Emma Murphy

GLW author Emma Murphy

NT government and gas miners told to ‘frack off’

More than 100 people gathered in a park in Katherine on March 24 to launch the Frack-Free NT Roadshow, a group of pastoralists, traditional owners and environmentalists doing community education and outreach in the Roper and gulf country.

Cyclone Lam hits Aboriginal Communities in NT who now face weeks without housing

Last week, as mainstream media across Australia reported on recovery efforts in Queensland following Cyclone Marcia, thousands of Aboriginal people displaced by a different cyclone in the Northern Territory were all but ignored.

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Aboriginal people driven from their land

On February 9, the Grandmothers Against Removals joined a national sit-in protest at Parliament House in Canberra.

This group of Aboriginal women has campaigned tirelessly to raise the issue of what they call the “Stolen Generation of the 21st Century”. Despite the official policy of child removals being over, Aboriginal children are today placed in “out of home” care at record rates.

White Australia's burning issue — what's wrong with Bill Gammage's book

A popular argument suggests Aboriginal people always burned country so non-Aboriginal Australians should too, albeit for modern purposes, such as fuel reduction burns. Historian Bill Gammage argued this in the popular and influential book The Biggest Estate on Earth (2011).

Remarkably, the book has attracted the praise of writers from both the left wing Green Left Weekly and the far-right Institute of Public Affairs (IPA).

Darwin vigil supports refugees

Fifteen people gathered outside the Department of Immigration and Border Protection in Darwin on January 19 to show support for asylum seekers and protest against indefinite mandatory detention.

The vigil was called by the Darwin Asylum Seeker Support and Advocacy Network.

It was an opportunity to voice concern about the deteriorating health of an Iranian man in detention in Darwin, who had been on hunger strike for more than 50 days, and the ongoing hunger strike, protests and violent clashes inside the Manus Island detention centre.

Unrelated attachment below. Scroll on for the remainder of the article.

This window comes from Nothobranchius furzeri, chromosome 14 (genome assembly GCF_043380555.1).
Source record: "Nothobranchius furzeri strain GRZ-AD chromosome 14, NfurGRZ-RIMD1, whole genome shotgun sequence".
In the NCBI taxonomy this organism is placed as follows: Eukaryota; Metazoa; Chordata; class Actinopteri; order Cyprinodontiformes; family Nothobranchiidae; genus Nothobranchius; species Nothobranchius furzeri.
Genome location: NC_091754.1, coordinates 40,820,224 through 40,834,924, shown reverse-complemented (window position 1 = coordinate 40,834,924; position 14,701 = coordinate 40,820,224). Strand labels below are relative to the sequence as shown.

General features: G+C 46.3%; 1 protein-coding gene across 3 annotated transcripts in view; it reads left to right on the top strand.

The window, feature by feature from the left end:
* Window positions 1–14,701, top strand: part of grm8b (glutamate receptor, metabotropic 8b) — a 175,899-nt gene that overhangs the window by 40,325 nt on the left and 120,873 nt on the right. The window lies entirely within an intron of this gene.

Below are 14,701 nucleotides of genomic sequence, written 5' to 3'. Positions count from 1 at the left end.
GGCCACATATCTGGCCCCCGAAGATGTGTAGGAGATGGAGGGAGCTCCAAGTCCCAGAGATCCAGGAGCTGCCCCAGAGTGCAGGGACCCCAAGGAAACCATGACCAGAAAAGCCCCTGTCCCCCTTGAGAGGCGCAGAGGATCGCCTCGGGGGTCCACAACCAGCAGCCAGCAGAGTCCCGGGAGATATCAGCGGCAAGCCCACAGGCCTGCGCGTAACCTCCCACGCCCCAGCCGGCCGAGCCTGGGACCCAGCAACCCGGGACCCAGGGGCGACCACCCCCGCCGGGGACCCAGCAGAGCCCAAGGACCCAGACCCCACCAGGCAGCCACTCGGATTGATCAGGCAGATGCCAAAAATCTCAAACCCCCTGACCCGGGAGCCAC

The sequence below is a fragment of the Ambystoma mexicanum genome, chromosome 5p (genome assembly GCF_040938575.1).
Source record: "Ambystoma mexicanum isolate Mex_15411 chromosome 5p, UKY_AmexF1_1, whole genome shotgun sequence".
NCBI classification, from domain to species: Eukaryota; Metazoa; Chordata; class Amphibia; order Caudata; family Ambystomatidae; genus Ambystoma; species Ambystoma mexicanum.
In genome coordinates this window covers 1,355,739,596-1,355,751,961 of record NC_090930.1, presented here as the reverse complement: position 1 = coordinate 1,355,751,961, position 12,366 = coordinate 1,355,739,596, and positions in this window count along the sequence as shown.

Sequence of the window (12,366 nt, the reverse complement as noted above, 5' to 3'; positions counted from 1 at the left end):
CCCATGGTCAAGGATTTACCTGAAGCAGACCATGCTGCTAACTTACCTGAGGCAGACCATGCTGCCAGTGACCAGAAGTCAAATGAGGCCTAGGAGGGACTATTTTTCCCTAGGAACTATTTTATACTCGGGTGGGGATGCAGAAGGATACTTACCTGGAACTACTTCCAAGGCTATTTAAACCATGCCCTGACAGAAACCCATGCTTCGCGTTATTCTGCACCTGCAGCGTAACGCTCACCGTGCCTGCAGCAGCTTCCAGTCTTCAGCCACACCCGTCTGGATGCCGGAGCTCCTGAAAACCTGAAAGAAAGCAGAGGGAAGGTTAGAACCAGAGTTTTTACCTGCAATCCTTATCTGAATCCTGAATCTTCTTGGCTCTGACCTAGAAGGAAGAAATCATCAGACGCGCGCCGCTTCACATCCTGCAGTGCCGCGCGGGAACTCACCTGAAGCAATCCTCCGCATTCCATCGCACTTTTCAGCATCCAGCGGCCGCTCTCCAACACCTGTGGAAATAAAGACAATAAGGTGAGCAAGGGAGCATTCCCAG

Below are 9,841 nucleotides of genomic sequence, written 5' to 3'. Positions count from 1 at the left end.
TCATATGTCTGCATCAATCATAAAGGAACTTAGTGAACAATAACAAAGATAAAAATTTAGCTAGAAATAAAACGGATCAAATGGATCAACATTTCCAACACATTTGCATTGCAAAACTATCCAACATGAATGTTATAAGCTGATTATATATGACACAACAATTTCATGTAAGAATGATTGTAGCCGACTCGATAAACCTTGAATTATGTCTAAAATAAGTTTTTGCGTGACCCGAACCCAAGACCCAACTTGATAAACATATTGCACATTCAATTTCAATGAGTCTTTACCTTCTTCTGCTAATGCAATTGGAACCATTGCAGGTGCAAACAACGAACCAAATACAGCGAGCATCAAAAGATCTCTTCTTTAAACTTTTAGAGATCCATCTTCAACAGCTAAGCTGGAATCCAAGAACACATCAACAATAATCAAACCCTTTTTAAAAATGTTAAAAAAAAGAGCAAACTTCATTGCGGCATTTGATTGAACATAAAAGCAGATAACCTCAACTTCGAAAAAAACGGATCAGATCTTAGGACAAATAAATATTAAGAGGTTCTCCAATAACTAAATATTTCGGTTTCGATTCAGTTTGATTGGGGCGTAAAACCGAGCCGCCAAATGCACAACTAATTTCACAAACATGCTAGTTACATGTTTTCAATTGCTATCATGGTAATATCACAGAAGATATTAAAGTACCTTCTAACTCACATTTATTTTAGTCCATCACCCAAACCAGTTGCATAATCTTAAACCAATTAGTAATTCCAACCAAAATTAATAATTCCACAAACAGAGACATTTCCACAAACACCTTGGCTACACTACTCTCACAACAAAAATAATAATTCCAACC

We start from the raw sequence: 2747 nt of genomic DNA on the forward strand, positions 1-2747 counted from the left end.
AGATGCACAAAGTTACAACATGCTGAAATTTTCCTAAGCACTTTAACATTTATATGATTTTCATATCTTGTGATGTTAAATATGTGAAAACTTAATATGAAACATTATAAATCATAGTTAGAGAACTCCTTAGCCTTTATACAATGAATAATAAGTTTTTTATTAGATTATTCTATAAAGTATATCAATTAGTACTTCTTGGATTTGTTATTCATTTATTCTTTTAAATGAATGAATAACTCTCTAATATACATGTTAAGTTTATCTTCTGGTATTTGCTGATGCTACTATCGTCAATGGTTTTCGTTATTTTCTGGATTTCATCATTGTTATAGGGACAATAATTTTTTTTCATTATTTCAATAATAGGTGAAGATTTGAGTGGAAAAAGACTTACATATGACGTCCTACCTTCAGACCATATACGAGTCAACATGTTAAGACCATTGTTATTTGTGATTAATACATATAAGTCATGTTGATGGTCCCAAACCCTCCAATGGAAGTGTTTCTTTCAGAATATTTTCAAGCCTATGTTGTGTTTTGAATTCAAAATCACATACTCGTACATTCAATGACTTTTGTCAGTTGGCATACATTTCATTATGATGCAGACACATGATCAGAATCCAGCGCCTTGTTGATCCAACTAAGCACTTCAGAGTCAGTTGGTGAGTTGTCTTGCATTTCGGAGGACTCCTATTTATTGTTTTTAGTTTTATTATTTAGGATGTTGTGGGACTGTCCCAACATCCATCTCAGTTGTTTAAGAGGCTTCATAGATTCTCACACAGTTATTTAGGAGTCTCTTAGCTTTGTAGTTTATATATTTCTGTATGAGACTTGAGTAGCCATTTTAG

Climate change comes to the Torres Strait

Joseph Elu, chair of the Torres Strait Regional Authority, told Radio National’s PM on January 5 that the islands that have been home to Indigenous people for thousands of years are “being inundated”, right now because of climate change.

“A couple of our islands, the tide rises over the sea walls of the beachfront and it flows under the houses and out the other end ... They’re predicting that in 100 years, then they’ll go under.”

NT gov't to further cut bilingual education

The Northern Territory government released the draft report of the independent Review of Indigenous Education in the Northern Territory on February 7.  The government’s website says the review aimed to “get an informed understanding of the impact of current programs and initiatives”.

If the report’s recommendations are indicative of government intent, education for remote Aboriginal children in the NT looks set to suffer more blows.

NT government caves in to anti-fracking pressure

The Country Liberal government of the Northern Territory announced on October 26 it was extending a reservation over Darwin’s rural area to “protect rural and rural-residential areas of the Greater Darwin region from oil and gas development”.

“Whilst the Country Liberal government is open for business, we know it is not practical to have oil and gas development in the middle of the Greater Darwin Region”, said mines and energy minister Willem Westra van Holthe.

Indigenous people most affected by climate change

A leaked draft of the second Intergovernmental Panel on Climate Change (IPCC) report, due to be released in March, gives a sobering picture of what lies ahead for Aboriginal communities in Australia as climate change intensifies.

Last month, the IPCC said it was 95% certain that human activity was the main cause of climate change. The recent leaked report did not look at the science, but rather the impacts climate change will have, particularly in areas of vulnerability and adaptation.

Darwin gets groggy with it -- exhibition examines NT booze double-standard

Groggy
Art exhibition by Todd Williams & Therese Ritchie
Northern Centre for Contemporary Art
Viney Lane, Darwin
Until October 12

“My name is Chips Mackinolty and I am an alcoholic …

“Everyone assumes that grog is an exclusively Aboriginal problem. That is simply not true. Around 50% of Aboriginal people don’t drink at all.

“If the Northern Territory were a nation, we would have the third-highest per capita consumption in the world, and that is not down to Aboriginal Territorians, but to non-Aboriginal people living here.”

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